Making those overlapping shiny scale-like whorls on metal is easier than it should be. Usually the panel that needs finishing is aluminum or stainless steel but “engine turning’ works on any metal. The trick is to make a set-up that allows easy and repeatable indexing and to select an abrasive that gives the finish you want. A drill press is excellent and the only limitation is that the depth of the throat equals the maximum depth of the panel to be finished.
The set-up: Clamp a long bar or piece of wood to the table of the drill press to act as a fence. It should overhang on both sides. Tape a long steel rule or a tape-measure to the fence. Make a mark on the panel to use as reference. I work right to left so, for convenience, my reference mark is at the extreme left side of the panel. Swing the head of the drill press as far to the right as it will go and still have the tool land on the panel.
The Process: Lower the quill to make firm but light contact with the panel. Count to three and release. Observe! Consistency is the hallmark of a good engine turned finish. Practice a few times until you are satisfied with the count (duration) and the pressure and then place the panel against the fence with the reference mark lined up with an appropriate mark on the fence and begin. After each new whorl, move the panel reference mark to the next division (i.e. each ¼” or whatever your chosen spacing) on the tape and repeat. When you come to the end of the first row, swing the head of the drill press out for the next row. Align your reference mark with an appropriate location, usually one half step from the first location, on the fence and proceed.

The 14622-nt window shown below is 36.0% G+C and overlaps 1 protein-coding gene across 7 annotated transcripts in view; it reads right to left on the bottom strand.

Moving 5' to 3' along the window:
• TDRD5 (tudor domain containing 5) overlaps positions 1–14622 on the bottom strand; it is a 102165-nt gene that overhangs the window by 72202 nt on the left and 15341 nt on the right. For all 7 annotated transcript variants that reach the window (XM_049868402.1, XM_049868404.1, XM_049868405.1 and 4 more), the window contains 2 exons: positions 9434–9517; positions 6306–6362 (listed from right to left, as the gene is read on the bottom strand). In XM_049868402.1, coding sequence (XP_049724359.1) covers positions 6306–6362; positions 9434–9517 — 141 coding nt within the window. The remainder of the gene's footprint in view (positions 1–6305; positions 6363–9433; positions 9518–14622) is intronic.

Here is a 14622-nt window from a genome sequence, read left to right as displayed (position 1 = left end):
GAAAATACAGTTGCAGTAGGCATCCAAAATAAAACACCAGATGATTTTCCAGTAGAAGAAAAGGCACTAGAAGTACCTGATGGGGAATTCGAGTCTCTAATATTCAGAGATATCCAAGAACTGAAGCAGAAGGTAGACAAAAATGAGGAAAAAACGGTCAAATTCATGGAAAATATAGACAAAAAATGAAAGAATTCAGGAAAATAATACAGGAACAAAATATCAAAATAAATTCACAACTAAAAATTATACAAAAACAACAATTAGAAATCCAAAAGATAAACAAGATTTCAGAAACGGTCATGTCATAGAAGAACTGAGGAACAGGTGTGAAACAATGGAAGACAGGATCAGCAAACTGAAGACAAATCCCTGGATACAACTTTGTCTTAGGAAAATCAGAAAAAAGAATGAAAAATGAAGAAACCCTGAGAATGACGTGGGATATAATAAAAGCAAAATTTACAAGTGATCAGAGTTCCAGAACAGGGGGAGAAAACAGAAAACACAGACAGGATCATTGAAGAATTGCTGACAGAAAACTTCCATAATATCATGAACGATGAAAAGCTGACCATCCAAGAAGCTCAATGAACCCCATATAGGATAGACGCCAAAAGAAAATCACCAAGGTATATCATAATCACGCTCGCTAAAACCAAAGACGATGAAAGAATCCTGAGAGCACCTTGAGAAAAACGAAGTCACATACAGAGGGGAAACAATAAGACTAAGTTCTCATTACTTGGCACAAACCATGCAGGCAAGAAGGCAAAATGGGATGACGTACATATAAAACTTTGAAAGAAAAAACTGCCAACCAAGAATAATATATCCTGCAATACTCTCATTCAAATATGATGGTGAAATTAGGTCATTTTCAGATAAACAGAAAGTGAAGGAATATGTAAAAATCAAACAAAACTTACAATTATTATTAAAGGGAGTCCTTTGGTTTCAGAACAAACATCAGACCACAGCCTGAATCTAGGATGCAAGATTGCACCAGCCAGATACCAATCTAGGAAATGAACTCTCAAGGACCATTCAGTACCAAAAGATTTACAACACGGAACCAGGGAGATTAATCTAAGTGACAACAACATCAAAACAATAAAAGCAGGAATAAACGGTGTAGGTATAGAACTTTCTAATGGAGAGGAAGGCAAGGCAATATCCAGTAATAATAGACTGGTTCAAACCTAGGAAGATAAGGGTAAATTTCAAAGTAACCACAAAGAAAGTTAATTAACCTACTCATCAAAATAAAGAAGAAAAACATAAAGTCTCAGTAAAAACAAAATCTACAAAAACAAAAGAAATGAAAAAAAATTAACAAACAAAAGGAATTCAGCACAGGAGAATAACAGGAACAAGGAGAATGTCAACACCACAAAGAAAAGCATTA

The Tool: Depending on the size of the whorl you want you can either buy a commercial tool or make one. Some of the commercial tools are like wire brushes others are more like electric erasers with a collet and replaceable abrasive rod. The Plus 4 dash panel in the illustration has ¼” whorls and was done with the collet type tool pictured. As an alternative to a commercial tool you can use almost anything that can be chucked into the drill press that has the desired diameter and a liquid abrasive. For one of my early attempts I turned dowels and glued leather discs on the ends. Valve lapping compound was the first abrasive I tried. It worked great but when one of the leather discs came off I discovered that the dowel alone worked just as well. Pictured is the quick-and-dirty tool I now use for larger whorls. It is just a hole-saw with the center drill removed and filled with a few plywood plugs. The abrasive is pumice laden hand cleaner. Hand cleaner works well, is usually in the shop anyway and because it is liquid, it keeps the work cool.
The material: I prefer stainless steel to aluminum but either metal works fine. A standard mill finish gives good results but don’t expect scratches or dings to miraculously disappear. This is a decorative technique not machining. For best results, polish the metal bright before engine turning.
For small parts like instrument panels and engine bits this system works very well. Large panels are more difficult simply because most shops don’t have a drill press with a deep enough throat. In a moment of inspiration I once bolted my drill press upside down to a ceiling beam so that I had an unobstructed table for engine turning steel for a scuttle. (We do silly things when we are young.) Engine turned aluminum is available commercially if you prefer to buy it or if the part you want to finish is too big. The obvious caution with pre-finished material is that you have to be very careful when handling it.